5 Players Who Must Step Up for Chicago Bulls' Remaining Games
As the Chicago Bulls continue to battle for a top-four seed, they will need more than a few players to elevate their games to get home-court advantage.
Only a select number of players have stood out for Chicago this year, most noticeably Joakim Noah and Taj Gibson, the former making his second All-Star team in as many years. D.J. Augustin, a midseason signing, has been quite the surprise and has given the Bulls a spark off the bench.
Unfortunately, that’s been pretty much it for the Windy City.
Carlos Boozer has alternated every month between a fairly good player and a mediocre one, while Mike Dunleavy and rookie Tony Snell have tried to make the most of their three-point opportunities.
Veteran point guard Kirk Hinrich is having his best season scoring in three years, but his shooting remains as inconsistent as it has been during those same seasons.
Add in Jimmy Butler’s injury-plagued campaign and struggling offense, and it’s really a surprise that Chicago has managed its current success.
So, how can these players step up and help the Bulls as the season starts to wind down?
Note: Stats gathered from basketball-reference.com unless otherwise stated. Stats accurate as of Feb. 26 before games were played.
Tony Snell’s perimeter shooting could be better, but in order for him to further help Chicago, he has to start working better inside the arc.
The former Lobo does a fairly decent job of attacking the rim when he has to, but he hasn’t shown the ability to finish at a high rate yet. His length allows him to finish around defenders sometimes, but without a go-to move, he's not very efficient.
The one thing he should work on is his floater.
Snell isn’t good inside the paint when he has to absorb contact or a big rotates in from the weak side, as he’s shooting 47.8 percent near the rim, per NBA.com.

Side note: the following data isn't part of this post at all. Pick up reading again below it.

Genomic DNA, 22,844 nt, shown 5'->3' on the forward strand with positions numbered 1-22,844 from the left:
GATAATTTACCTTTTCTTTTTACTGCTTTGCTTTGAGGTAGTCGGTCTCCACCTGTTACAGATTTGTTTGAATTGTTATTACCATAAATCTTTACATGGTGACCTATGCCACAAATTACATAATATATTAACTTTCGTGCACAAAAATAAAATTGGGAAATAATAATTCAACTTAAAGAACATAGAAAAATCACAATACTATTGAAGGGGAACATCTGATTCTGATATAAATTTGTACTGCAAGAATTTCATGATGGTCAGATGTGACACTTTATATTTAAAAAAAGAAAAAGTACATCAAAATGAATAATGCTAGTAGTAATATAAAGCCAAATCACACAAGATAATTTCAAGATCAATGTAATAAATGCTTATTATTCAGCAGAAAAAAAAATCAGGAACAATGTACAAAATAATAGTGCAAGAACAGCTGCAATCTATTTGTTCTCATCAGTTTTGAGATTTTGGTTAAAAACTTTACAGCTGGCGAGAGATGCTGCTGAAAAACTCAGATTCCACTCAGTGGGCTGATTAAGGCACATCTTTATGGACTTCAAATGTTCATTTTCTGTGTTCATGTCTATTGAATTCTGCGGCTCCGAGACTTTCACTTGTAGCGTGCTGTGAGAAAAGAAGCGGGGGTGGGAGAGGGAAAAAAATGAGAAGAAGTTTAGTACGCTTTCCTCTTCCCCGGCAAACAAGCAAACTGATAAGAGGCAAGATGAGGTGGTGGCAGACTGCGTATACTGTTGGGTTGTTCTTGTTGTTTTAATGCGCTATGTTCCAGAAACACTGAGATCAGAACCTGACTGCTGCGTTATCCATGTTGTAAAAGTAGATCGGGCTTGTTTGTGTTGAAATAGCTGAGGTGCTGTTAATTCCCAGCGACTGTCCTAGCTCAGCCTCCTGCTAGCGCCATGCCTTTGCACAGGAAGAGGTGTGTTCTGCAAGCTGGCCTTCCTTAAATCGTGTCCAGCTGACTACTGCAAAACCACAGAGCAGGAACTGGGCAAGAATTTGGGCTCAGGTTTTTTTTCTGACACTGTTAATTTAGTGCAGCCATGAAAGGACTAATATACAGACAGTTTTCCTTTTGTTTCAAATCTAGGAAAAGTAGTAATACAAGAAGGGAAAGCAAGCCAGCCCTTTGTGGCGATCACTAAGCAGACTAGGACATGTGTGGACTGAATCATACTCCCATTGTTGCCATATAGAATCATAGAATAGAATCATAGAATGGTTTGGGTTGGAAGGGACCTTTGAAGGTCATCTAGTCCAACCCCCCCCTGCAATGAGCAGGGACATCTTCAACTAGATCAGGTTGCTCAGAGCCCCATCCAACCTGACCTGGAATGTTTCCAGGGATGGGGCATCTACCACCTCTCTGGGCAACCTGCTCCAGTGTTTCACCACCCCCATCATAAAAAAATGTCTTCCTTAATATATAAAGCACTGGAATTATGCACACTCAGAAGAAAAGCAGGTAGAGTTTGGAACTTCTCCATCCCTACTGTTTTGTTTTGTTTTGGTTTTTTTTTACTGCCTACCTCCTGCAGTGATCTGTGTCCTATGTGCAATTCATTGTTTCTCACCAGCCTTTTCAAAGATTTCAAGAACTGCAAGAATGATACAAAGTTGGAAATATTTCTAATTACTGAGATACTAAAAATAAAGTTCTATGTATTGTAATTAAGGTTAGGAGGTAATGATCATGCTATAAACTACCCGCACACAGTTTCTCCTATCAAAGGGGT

However, if he can make his move prior to having bigs rotate on him, there’s a chance he could be better. On shots in the paint away from the rim, Snell shoots 52 percent, which is above league average.
Snell has had a bit of an up-and-down season, seeing inconsistent minutes and struggling offensively as he tries to acclimate himself to a new team.
Tom Thibodeau has shown trust in the first-round pick, and Snell has answered the call of duty thus far. But if Chicago wants to have success in the postseason, Snell will have to up his game.
Captain Kirk has already stepped up his game a bit, improving across the board in nearly every statistical category during February—most importantly in scoring—as he’s averaging close to 11 points per game.
His shooting has also significantly increased: It's over 40 percent from the field and over 35 percent from downtown in a full month for the first time this season.
That’s where Hinrich must maintain and improve his production. The Bulls severely need their three-point shooters to start knocking down shots.
With an offense that lacks a true scorer, the Bulls often rely on ball movement and cuts to the basket to score, but when defenses lock that down, Chicago can go on droughts for significant stretches. Having effective and efficient perimeter shooting could alleviate this problem and give the Bulls more room to work inside as the defense spreads out.
Hinrich must become a reliable option for the Bulls as spot-up shooter. He can drive to the basket only when he has a mismatch, and if his shot isn’t falling, he can sometimes become a liability offensively.